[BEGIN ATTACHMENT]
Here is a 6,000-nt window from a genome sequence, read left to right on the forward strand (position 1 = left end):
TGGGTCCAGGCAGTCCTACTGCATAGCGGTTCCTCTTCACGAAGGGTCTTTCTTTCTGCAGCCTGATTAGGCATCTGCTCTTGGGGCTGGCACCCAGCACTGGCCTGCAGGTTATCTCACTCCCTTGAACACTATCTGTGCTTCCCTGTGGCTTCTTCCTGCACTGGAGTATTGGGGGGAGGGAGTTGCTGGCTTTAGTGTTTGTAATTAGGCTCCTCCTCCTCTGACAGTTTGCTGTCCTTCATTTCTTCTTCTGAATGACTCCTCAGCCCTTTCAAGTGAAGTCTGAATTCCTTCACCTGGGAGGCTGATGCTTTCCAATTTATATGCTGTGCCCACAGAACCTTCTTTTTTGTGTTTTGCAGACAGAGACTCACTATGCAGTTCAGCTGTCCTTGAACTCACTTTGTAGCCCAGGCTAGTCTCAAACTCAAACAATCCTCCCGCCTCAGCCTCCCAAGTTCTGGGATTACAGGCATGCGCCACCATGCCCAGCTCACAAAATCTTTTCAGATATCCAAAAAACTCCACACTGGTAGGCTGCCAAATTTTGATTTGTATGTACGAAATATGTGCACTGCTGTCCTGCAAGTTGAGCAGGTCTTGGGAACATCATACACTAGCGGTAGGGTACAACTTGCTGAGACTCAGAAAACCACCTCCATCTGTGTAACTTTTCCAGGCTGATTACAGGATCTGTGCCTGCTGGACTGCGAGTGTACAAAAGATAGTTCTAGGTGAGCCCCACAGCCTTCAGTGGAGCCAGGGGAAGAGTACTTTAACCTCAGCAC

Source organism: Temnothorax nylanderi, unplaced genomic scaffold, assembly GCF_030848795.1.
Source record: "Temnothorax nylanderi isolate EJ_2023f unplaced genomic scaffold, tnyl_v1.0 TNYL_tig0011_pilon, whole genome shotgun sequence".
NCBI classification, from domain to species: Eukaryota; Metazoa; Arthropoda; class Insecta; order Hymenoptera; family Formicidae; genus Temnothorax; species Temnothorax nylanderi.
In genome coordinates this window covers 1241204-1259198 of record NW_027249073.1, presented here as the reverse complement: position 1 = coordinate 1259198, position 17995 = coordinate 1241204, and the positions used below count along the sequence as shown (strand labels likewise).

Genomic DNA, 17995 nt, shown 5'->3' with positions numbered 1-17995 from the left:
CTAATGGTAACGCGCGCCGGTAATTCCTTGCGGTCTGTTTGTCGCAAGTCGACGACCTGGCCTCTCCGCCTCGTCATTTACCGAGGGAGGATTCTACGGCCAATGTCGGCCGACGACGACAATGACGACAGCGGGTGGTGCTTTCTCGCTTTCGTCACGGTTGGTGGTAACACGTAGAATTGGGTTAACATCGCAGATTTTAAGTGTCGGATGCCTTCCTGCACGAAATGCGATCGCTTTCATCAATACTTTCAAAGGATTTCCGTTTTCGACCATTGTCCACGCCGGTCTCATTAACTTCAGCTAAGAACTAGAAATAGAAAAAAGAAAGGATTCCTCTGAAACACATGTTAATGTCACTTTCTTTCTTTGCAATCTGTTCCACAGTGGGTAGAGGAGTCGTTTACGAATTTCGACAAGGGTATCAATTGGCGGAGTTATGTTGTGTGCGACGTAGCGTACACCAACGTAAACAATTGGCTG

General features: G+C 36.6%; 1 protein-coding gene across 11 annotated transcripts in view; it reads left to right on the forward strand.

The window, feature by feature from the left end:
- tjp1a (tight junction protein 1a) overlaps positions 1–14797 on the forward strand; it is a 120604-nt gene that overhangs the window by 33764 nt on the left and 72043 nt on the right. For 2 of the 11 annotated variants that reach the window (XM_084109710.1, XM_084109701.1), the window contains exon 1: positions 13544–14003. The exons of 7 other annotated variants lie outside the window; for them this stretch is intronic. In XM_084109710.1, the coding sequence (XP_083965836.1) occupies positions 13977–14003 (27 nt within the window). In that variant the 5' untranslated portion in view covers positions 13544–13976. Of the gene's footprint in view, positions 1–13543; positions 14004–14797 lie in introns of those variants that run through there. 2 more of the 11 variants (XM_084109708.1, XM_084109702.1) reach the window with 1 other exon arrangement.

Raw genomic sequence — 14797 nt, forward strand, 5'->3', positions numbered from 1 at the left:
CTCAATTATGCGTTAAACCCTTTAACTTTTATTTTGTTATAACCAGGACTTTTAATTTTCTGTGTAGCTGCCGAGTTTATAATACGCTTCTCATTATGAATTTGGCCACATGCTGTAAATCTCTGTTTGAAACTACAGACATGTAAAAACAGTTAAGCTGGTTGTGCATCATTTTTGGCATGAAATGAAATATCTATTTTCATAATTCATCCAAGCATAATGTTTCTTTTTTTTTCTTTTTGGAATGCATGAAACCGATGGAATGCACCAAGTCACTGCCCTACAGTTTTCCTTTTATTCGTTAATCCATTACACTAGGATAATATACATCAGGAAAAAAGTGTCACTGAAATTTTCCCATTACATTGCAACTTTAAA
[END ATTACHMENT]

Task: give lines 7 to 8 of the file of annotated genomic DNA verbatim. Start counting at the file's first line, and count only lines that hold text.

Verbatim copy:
Genomic DNA, 17995 nt, shown 5'->3' with positions numbered 1-17995 from the left:
CTAATGGTAACGCGCGCCGGTAATTCCTTGCGGTCTGTTTGTCGCAAGTCGACGACCTGGCCTCTCCGCCTCGTCATTTACCGAGGGAGGATTCTACGGCCAATGTCGGCCGACGACGACAATGACGACAGCGGGTGGTGCTTTCTCGCTTTCGTCACGGTTGGTGGTAACACGTAGAATTGGGTTAACATCGCAGATTTTAAGTGTCGGATGCCTTCCTGCACGAAATGCGATCGCTTTCATCAATACTTTCAAAGGATTTCCGTTTTCGACCATTGTCCACGCCGGTCTCATTAACTTCAGCTAAGAACTAGAAATAGAAAAAAGAAAGGATTCCTCTGAAACACATGTTAATGTCACTTTCTTTCTTTGCAATCTGTTCCACAGTGGGTAGAGGAGTCGTTTACGAATTTCGACAAGGGTATCAATTGGCGGAGTTATGTTGTGTGCGACGTAGCGTACACCAACGTAAACAATTGGCTG